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Striped Bass Fishing Lures

Striped Bass Fishing Lures are separated by Striper Bass Fishing Lure Manufacturer.
    Striped Bass
    Striped Bass
    Morone saxatilis

    Recommended Striped Bass Fishing Lures:

    MS Slammer Swimbaits
    Original MS Slammer Original MS Slammer
    MS Slammer X-2 MS Slammer X-2
    MS Slammer X-3 MS Slammer X-3

    Water Striker - Strike Pro USA

    Jack The Ripper Jack The Ripper
    Mad Trapper 173 Mad Trapper 173
    Mad Trapper 518 Mad Trapper 518
    Mad Trapper 519 Mad Trapper 519
     

    Bait Rigs Tackle
    Bait Rigs Viper 2, PreyFish Mag 7 Bucktail New Bait Rigs Viper 2, PreyFish Mag 7 Bucktail
    Stripped Bass Sand Eel Kit Stripped Bass
    Sand Eel Kit
    Garlic Scented 5 in. Reaper Tail Garlic Scented 5 in. Reaper Tail

    Habitat: Striped Bass (fish) is the largest member of the sea bass family, often called "temperate" or "true" bass to distinguish it from species such as largemouth, smallmouth, and spotted bass which are actually members of the sunfish family Centrarchidae. Although Morone is of unknown derivation, saxatilis is Latin meaning "dwelling among rocks." As with other true basses, the dorsal fin is clearly separated into spiny and soft-rayed portions.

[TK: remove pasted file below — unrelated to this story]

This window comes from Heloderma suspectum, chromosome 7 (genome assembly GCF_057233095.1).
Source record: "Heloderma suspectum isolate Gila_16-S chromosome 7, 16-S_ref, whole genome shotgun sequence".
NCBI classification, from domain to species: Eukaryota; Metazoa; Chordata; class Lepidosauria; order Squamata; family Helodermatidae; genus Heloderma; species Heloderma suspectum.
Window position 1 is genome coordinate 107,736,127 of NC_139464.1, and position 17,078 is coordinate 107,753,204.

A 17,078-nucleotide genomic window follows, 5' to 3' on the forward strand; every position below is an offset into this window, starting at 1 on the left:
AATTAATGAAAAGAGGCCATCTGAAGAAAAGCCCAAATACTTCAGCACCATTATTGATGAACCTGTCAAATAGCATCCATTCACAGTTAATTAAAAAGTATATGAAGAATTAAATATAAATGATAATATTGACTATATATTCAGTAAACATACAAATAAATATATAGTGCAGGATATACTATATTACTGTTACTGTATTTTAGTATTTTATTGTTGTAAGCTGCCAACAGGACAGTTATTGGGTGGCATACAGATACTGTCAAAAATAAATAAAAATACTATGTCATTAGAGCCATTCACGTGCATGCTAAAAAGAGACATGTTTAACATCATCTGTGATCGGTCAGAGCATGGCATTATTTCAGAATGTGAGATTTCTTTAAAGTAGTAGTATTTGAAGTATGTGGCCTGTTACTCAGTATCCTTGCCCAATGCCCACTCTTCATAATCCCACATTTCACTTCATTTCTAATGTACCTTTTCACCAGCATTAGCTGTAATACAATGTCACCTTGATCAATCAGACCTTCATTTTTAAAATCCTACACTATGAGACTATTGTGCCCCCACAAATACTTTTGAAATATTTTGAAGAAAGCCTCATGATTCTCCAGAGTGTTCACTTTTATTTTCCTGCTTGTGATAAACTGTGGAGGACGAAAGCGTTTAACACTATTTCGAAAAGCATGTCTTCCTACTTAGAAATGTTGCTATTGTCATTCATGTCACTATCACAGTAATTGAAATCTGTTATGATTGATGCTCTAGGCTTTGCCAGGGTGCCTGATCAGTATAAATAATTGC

Striped bass are silvery, shading to olive-green on the back and white on the belly, with seven or eight uninterrupted horizontal stripes on each side of the body. Younger fish may resemble white bass (Morone chrysops). However, striped bass have two distinct tooth patches on the back of the tongue, whereas white bass have one tooth patch.

    Striped bass have two sharp points on each gill cover, and white bass have one. Additionally, the second spine on the anal fin is about half the length of the third spine in striped bass, and about two-thirds the length of the third spine in white bass. .

    Biology: The striped bass is anadromous, native to a variety of habitats including shores, bays, and estuaries. In coastal populations, individuals may ascend streams and travel as much as 100 miles inland to spawn. There are land-locked populations that complete their entire life cycle in freshwater. These generally ascend tributaries of the lakes or reservoirs where they spend their lives. Spawning begins in the spring when water temperatures approach 60F. Typically, one female is accompanied by several males during the spawning act. Running water is necessary to keep eggs in motion until hatching. In general, at least 50 miles of stream is required for successful hatches.

    Stripers may reach a size of 10 to 12 inches during the first year. Males are generally mature in two years, and females in three to four. Adults are primarily piscivorous, feeding predominantly on members of the herring family such as gizzard shad and threadfin shad. Alewife and glut herring are often found in their stomachs in the northern states.

    Angling:Stripers are often captured using artificial lures that imitate small fish, such as silver spoons. Deep running lures are also effective, as may live bait, or cut bait. Stripers in excess of 50 to 60 pounds have been landed in inland waters. However many specimens exceeding 100 pounds have been caught in saltwater.


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